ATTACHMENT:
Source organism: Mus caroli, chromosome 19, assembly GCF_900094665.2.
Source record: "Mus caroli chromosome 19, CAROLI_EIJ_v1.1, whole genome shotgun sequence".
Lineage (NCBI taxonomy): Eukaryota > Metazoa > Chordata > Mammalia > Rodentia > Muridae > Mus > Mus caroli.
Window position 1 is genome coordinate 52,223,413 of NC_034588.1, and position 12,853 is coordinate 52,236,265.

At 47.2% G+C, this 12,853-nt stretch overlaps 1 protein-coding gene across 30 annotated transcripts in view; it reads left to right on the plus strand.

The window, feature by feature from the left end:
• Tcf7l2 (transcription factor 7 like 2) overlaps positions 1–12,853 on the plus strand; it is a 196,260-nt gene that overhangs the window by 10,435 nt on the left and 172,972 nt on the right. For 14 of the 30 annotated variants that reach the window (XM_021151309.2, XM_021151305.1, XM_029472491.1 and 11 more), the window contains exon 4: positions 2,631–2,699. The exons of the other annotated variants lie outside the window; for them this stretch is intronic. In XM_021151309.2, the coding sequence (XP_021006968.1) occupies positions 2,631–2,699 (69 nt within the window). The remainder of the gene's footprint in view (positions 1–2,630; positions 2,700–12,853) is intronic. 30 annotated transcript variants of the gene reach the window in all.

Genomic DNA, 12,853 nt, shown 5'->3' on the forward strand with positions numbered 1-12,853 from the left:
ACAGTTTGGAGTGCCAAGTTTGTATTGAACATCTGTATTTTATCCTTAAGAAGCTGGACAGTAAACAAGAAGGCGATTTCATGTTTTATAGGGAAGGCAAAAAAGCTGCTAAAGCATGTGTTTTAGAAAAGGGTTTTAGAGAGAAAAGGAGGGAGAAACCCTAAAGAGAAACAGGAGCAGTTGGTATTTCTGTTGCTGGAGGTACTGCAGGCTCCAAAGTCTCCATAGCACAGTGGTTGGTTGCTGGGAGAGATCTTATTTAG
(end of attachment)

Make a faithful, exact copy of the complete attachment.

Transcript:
Source organism: Mus caroli, chromosome 19, assembly GCF_900094665.2.
Source record: "Mus caroli chromosome 19, CAROLI_EIJ_v1.1, whole genome shotgun sequence".
Lineage (NCBI taxonomy): Eukaryota > Metazoa > Chordata > Mammalia > Rodentia > Muridae > Mus > Mus caroli.
Window position 1 is genome coordinate 52,223,413 of NC_034588.1, and position 12,853 is coordinate 52,236,265.

At 47.2% G+C, this 12,853-nt stretch overlaps 1 protein-coding gene across 30 annotated transcripts in view; it reads left to right on the plus strand.

The window, feature by feature from the left end:
• Tcf7l2 (transcription factor 7 like 2) overlaps positions 1–12,853 on the plus strand; it is a 196,260-nt gene that overhangs the window by 10,435 nt on the left and 172,972 nt on the right. For 14 of the 30 annotated variants that reach the window (XM_021151309.2, XM_021151305.1, XM_029472491.1 and 11 more), the window contains exon 4: positions 2,631–2,699. The exons of the other annotated variants lie outside the window; for them this stretch is intronic. In XM_021151309.2, the coding sequence (XP_021006968.1) occupies positions 2,631–2,699 (69 nt within the window). The remainder of the gene's footprint in view (positions 1–2,630; positions 2,700–12,853) is intronic. 30 annotated transcript variants of the gene reach the window in all.

Genomic DNA, 12,853 nt, shown 5'->3' on the forward strand with positions numbered 1-12,853 from the left:
ACAGTTTGGAGTGCCAAGTTTGTATTGAACATCTGTATTTTATCCTTAAGAAGCTGGACAGTAAACAAGAAGGCGATTTCATGTTTTATAGGGAAGGCAAAAAAGCTGCTAAAGCATGTGTTTTAGAAAAGGGTTTTAGAGAGAAAAGGAGGGAGAAACCCTAAAGAGAAACAGGAGCAGTTGGTATTTCTGTTGCTGGAGGTACTGCAGGCTCCAAAGTCTCCATAGCACAGTGGTTGGTTGCTGGGAGAGATCTTATTTAG